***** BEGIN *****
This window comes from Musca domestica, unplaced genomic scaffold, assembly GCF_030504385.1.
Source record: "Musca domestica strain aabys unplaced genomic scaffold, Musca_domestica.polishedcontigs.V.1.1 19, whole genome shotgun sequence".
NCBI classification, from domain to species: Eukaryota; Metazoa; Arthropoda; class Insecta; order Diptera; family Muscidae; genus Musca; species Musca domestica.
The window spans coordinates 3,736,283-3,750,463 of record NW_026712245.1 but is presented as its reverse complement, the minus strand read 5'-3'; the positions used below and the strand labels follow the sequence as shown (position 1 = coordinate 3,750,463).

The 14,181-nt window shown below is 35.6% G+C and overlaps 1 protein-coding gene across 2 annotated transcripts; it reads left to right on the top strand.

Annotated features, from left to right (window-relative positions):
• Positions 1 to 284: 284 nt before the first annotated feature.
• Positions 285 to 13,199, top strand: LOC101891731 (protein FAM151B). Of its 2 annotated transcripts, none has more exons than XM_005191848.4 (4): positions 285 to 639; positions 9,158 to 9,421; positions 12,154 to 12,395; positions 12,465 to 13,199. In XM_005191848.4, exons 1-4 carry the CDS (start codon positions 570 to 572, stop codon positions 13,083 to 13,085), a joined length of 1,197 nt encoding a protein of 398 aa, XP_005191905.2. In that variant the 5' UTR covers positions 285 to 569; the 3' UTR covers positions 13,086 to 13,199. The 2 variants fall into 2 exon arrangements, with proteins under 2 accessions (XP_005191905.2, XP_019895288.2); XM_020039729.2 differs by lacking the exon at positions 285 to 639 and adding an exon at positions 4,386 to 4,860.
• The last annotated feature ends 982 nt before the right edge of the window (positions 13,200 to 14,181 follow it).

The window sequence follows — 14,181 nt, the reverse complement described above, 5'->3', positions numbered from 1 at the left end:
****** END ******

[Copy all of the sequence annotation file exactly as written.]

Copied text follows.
This window comes from Musca domestica, unplaced genomic scaffold, assembly GCF_030504385.1.
Source record: "Musca domestica strain aabys unplaced genomic scaffold, Musca_domestica.polishedcontigs.V.1.1 19, whole genome shotgun sequence".
NCBI classification, from domain to species: Eukaryota; Metazoa; Arthropoda; class Insecta; order Diptera; family Muscidae; genus Musca; species Musca domestica.
The window spans coordinates 3,736,283-3,750,463 of record NW_026712245.1 but is presented as its reverse complement, the minus strand read 5'-3'; the positions used below and the strand labels follow the sequence as shown (position 1 = coordinate 3,750,463).

The 14,181-nt window shown below is 35.6% G+C and overlaps 1 protein-coding gene across 2 annotated transcripts; it reads left to right on the top strand.

Annotated features, from left to right (window-relative positions):
• Positions 1 to 284: 284 nt before the first annotated feature.
• Positions 285 to 13,199, top strand: LOC101891731 (protein FAM151B). Of its 2 annotated transcripts, none has more exons than XM_005191848.4 (4): positions 285 to 639; positions 9,158 to 9,421; positions 12,154 to 12,395; positions 12,465 to 13,199. In XM_005191848.4, exons 1-4 carry the CDS (start codon positions 570 to 572, stop codon positions 13,083 to 13,085), a joined length of 1,197 nt encoding a protein of 398 aa, XP_005191905.2. In that variant the 5' UTR covers positions 285 to 569; the 3' UTR covers positions 13,086 to 13,199. The 2 variants fall into 2 exon arrangements, with proteins under 2 accessions (XP_005191905.2, XP_019895288.2); XM_020039729.2 differs by lacking the exon at positions 285 to 639 and adding an exon at positions 4,386 to 4,860.
• The last annotated feature ends 982 nt before the right edge of the window (positions 13,200 to 14,181 follow it).

The window sequence follows — 14,181 nt, the reverse complement described above, 5'->3', positions numbered from 1 at the left end: